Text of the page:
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Re: rails: New upstream release 2.3.5

On Tue, Feb 23, 2010 at 02:43:14PM +0100, Lucas Nussbaum wrote:
> > 4. Add support for packaged gems in Debian please :)

1st, I do not blame anyone for anything. I simply would like to point
out areas where Debian is lagging behind other distributions. (using
word 'lagging' without intended offence :)

> While Rubygems solve some problems for some Ruby developers, as a way to
> distribute the latest version of some packages, I don't think it
> qualifies as the perfect way to install any ruby library on any system.
> See http://pkg-ruby-extras.alioth.debian.org/rubygems.html for a text
> we wrote some time ago, and still reflect our position accurately.
> You identify the main problem with Ruby packaging in Debian as being
> the inability to co-install several versions of applications like rails,
> because the different versions depend on different versions of some
> libraries, which are incompatible with each other.
> You blame our packaging system for that, and propose to package
> libraries as rubygems.
> I disagree. I think that the fundamental problem is a lack of education
> of developers in the ruby community, wrt API stability, for example.

This may be correct, but if you look at C/C++ ABI and API, they are not
stable either. Yet, it is possible to install multiple versions of a
given library. C/C++ linker address this problem. In Ruby, that linker
is currently gems at runtime.

How do you propose we support multiple versions, like C/C++ does?

> Packaging libraries as rubygems is not a valid solution, as we would end
> up packaging several versions of the same library for different
> applications, creating a hell for stable releases support, for example.

This is correct, but adding ruby gems support does not require us to
package all their versions. To me the most important advantages of
being able to package gems are,

  1. ability to interoperate with 3rd party gem software, and
  2. allows for versioned dependencies, similar to sonames in C/C++

Now, the interop with 3rd party gem software is kind of important for
users. Consider,

  1. install some debian packages, let's call them active_record
  2. you write some app that depends on active_record and some 3rd
  party gem
  3. 3rd party gem depends on active_record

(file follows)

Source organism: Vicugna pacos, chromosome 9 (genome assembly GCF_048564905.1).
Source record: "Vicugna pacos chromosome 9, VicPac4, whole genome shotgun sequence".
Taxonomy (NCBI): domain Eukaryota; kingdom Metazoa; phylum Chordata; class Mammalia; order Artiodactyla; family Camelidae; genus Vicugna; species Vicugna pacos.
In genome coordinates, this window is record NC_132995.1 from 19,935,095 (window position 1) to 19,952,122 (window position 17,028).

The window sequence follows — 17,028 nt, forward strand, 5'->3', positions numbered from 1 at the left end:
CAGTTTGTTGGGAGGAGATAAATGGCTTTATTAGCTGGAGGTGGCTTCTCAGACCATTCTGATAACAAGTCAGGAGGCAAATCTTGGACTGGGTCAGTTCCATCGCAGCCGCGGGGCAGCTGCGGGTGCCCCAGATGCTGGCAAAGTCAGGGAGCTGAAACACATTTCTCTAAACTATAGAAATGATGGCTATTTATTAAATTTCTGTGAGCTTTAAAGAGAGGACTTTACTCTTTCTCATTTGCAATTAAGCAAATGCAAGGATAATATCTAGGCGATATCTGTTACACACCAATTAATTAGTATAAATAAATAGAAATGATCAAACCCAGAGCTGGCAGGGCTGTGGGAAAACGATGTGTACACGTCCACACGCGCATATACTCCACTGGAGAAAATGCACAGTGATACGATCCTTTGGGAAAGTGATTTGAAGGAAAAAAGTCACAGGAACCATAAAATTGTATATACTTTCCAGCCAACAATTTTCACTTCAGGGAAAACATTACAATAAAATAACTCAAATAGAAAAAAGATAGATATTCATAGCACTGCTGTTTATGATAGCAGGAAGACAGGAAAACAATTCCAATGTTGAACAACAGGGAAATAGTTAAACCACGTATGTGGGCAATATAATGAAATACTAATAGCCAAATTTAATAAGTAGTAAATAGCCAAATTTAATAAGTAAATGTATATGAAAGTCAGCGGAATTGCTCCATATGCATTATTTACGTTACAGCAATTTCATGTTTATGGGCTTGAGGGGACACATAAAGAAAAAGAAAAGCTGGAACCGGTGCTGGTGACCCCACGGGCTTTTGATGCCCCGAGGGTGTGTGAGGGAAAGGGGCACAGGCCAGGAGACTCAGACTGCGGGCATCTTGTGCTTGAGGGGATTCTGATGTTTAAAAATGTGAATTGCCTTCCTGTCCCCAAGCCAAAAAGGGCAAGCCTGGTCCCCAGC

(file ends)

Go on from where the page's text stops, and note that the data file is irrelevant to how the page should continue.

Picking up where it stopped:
Now you have a scenario where the 3rd party software may bail because
it will not find active_record. Yes, it is partly the fault of that
3rd party gem. The user ends up either installing the gem manually
into their application and maintaining it themselves, or just moves to
gems all together and uses latest versions.

On the other hand, people writing rubygems stopped doing things like,

  require 'foo1'
  require 'foo2'
  require 'foo3'

for version 1.x, 2.x and 3.x. They do,

  gem 'foo', '~> 1.0'
  require 'foo'

  gem 'foo', '~> 2.0'
  require 'foo'

  gem 'foo', '~> 3.0'
  require 'foo'

As ruby software becomes more mature (ie. ages), there will be times
when the above software may work with 'foo' 2.x branch only for quite some
time after 3.x is released. In Debian, this means we will not be able
to support transitions of user software as we will have iehter foo 2.x
or foo 3.x installed.

Finally, rubygems has become a defacto standard of distributing ruby
software. For many developers, the .tar.gz is going away completely in
ruby. I think if 3rd party software wants to pull in libfoo gem, it
should first attempt to use the Debian package instead of a 3rd party

> If the Ruby community can't fix its own mess, maybe we should consider
> reducing the number of Ruby things that we package. If we can't package
> Rails in a satisfactory way, let's just drop the package. Maybe, then,
> more people will complain about not having a rails package in Debian,
> and we will be able to explain our POV. It still better than having
> people complain about the state of the rubygems package.
> Note that there's also a large amount of mess around the interpreter
> itself: we currently have two development branches (1.8.x and 1.9.x).
> New changes are regularly introduced in 1.8, breaking things, and
> there's no real transition plan between 1.8 and 1.9 AFAIK.

Yes, ruby is a pain this way. I've seen posts (outside Debian) where
apps need at least 1.8.3 but not 1.8.4 but 1.8.5+ works again :) And
how about the 1.9.0 vs. 1.9.1! :)


PS. No blame or faults. But if we try to keep with the perfect
scenario, it will become more difficult to package ruby
applications. And we will be unable to provide transitions (without
changing library names, which is the rougher end of the stick).

Adam Majer

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